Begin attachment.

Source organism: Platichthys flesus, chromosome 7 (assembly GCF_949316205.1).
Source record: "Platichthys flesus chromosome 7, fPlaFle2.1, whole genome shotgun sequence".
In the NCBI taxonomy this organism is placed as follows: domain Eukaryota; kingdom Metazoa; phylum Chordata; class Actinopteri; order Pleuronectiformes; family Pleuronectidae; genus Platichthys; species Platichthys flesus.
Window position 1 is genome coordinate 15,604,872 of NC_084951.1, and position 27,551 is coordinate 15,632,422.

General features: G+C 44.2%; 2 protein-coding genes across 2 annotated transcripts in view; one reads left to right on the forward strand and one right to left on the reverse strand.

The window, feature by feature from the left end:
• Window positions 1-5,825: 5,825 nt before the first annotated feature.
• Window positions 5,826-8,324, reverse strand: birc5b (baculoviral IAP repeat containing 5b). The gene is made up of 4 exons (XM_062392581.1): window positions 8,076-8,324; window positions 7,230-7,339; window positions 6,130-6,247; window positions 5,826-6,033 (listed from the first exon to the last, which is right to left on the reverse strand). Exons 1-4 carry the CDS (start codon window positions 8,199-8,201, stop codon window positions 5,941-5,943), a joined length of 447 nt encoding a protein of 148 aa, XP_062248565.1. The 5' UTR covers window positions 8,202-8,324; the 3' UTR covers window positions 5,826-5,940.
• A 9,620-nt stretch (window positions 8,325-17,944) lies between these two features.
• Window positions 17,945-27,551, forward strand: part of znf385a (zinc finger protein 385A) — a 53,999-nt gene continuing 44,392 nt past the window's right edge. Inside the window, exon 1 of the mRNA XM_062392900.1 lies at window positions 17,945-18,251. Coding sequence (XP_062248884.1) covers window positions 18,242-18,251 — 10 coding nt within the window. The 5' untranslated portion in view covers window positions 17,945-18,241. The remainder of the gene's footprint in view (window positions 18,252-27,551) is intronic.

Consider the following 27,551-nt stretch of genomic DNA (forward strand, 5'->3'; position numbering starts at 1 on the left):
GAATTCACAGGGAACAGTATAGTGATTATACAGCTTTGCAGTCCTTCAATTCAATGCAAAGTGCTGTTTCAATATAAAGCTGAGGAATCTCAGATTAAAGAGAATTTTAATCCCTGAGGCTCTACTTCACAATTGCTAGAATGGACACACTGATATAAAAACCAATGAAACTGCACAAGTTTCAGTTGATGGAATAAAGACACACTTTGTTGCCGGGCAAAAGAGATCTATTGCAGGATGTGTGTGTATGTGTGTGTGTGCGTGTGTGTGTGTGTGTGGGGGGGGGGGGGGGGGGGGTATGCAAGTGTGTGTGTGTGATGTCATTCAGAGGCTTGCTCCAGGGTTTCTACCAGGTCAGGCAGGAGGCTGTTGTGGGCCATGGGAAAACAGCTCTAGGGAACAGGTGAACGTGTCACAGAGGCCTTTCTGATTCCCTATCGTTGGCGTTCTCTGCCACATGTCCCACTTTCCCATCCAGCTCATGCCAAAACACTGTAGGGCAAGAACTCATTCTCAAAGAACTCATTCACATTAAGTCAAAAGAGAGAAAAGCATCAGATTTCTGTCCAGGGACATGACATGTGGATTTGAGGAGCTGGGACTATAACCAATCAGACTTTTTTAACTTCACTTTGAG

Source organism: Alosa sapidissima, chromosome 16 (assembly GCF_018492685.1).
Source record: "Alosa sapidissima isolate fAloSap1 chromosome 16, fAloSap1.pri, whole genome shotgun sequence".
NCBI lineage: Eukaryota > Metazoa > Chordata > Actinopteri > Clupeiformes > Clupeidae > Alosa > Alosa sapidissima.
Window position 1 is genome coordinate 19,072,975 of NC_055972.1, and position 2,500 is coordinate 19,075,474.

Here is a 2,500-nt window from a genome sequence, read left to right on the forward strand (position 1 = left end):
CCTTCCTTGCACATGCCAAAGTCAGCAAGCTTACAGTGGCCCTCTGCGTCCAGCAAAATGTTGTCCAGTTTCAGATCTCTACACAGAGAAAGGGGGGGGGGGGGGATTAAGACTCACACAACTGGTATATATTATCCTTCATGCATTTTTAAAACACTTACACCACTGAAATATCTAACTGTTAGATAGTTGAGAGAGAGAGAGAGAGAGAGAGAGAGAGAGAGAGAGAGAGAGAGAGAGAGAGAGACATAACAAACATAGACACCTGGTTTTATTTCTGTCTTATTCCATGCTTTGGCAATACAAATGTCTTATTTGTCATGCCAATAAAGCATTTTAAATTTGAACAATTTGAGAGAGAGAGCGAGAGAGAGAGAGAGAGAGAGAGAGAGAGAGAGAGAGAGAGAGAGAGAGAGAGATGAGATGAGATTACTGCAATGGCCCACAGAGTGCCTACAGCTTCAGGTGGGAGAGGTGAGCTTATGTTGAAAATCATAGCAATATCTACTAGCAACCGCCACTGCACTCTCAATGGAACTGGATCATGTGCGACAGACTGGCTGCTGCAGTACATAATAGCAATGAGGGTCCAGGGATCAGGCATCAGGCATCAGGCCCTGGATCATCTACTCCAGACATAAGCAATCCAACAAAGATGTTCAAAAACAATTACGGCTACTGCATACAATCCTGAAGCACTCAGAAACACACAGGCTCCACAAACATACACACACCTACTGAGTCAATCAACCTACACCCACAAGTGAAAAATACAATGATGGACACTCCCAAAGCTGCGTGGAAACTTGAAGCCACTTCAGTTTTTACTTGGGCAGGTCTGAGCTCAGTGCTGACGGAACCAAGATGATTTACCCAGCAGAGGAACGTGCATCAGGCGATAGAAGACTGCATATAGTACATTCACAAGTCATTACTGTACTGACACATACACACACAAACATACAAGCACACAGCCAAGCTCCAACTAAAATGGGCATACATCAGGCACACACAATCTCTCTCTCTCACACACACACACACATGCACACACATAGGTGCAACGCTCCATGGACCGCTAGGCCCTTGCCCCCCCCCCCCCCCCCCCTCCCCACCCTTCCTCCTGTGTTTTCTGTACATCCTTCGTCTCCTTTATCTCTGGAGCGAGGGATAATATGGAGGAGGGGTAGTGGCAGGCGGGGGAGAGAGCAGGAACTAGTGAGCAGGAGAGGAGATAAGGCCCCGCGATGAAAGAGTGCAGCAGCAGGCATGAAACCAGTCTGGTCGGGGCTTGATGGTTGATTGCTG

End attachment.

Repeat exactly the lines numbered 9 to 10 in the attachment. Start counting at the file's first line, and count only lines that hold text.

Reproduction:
• A 9,620-nt stretch (window positions 8,325-17,944) lies between these two features.
• Window positions 17,945-27,551, forward strand: part of znf385a (zinc finger protein 385A) — a 53,999-nt gene continuing 44,392 nt past the window's right edge. Inside the window, exon 1 of the mRNA XM_062392900.1 lies at window positions 17,945-18,251. Coding sequence (XP_062248884.1) covers window positions 18,242-18,251 — 10 coding nt within the window. The 5' untranslated portion in view covers window positions 17,945-18,241. The remainder of the gene's footprint in view (window positions 18,252-27,551) is intronic.